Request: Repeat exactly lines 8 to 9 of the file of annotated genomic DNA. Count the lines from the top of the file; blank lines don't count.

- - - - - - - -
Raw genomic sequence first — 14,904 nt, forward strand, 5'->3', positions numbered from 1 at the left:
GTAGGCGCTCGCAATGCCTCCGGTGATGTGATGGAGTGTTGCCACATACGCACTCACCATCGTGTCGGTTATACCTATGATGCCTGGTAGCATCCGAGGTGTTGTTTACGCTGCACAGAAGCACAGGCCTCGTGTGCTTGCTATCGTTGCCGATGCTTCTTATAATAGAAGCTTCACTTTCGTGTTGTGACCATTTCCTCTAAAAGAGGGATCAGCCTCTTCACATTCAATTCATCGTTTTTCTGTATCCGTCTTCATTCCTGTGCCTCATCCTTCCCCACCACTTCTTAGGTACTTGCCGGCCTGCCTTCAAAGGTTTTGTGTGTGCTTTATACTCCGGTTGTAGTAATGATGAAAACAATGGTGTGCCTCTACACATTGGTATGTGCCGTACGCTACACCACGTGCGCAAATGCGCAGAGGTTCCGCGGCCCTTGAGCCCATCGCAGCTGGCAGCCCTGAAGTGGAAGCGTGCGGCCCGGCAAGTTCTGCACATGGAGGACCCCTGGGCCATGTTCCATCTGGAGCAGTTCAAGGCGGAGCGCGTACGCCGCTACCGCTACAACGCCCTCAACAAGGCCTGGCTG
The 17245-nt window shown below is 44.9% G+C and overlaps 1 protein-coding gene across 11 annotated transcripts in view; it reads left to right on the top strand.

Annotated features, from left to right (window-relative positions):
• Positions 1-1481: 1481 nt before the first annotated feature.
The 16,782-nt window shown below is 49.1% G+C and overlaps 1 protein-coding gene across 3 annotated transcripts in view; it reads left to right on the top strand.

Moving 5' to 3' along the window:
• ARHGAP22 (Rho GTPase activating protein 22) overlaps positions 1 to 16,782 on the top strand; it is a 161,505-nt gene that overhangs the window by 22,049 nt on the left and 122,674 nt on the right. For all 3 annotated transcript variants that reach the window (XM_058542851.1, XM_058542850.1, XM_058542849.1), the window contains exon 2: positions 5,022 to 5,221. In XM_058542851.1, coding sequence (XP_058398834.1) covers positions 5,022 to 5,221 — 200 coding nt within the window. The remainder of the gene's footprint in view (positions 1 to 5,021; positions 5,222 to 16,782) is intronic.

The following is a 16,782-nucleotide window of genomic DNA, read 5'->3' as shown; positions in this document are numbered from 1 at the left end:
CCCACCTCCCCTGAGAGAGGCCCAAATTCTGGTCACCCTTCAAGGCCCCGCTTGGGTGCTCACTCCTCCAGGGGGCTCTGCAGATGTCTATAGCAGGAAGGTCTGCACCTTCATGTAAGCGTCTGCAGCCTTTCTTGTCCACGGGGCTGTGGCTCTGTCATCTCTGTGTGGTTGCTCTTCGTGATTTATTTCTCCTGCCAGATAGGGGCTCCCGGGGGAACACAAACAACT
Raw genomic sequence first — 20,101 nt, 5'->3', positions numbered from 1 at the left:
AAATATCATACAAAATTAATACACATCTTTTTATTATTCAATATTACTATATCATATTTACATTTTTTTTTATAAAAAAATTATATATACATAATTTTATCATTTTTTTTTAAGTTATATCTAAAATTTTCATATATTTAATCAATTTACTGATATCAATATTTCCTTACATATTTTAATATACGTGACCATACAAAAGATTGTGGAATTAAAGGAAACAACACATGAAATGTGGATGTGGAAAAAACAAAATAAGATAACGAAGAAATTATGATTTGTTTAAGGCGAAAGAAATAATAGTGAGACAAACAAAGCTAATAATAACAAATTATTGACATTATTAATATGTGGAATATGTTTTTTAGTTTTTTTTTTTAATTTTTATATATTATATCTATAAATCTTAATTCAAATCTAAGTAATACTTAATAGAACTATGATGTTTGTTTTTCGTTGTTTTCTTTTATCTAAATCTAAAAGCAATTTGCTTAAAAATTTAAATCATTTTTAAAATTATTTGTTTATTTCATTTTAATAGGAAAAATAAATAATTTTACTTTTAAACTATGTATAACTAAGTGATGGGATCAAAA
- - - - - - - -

• ARHGAP22 (Rho GTPase activating protein 22) overlaps positions 1 to 16,782 on the top strand; it is a 161,505-nt gene that overhangs the window by 22,049 nt on the left and 122,674 nt on the right. For all 3 annotated transcript variants that reach the window (XM_058542851.1, XM_058542850.1, XM_058542849.1), the window contains exon 2: positions 5,022 to 5,221. In XM_058542851.1, coding sequence (XP_058398834.1) covers positions 5,022 to 5,221 — 200 coding nt within the window. The remainder of the gene's footprint in view (positions 1 to 5,021; positions 5,222 to 16,782) is intronic.

The following is a 16,782-nucleotide window of genomic DNA, read 5'->3' as shown; positions in this document are numbered from 1 at the left end: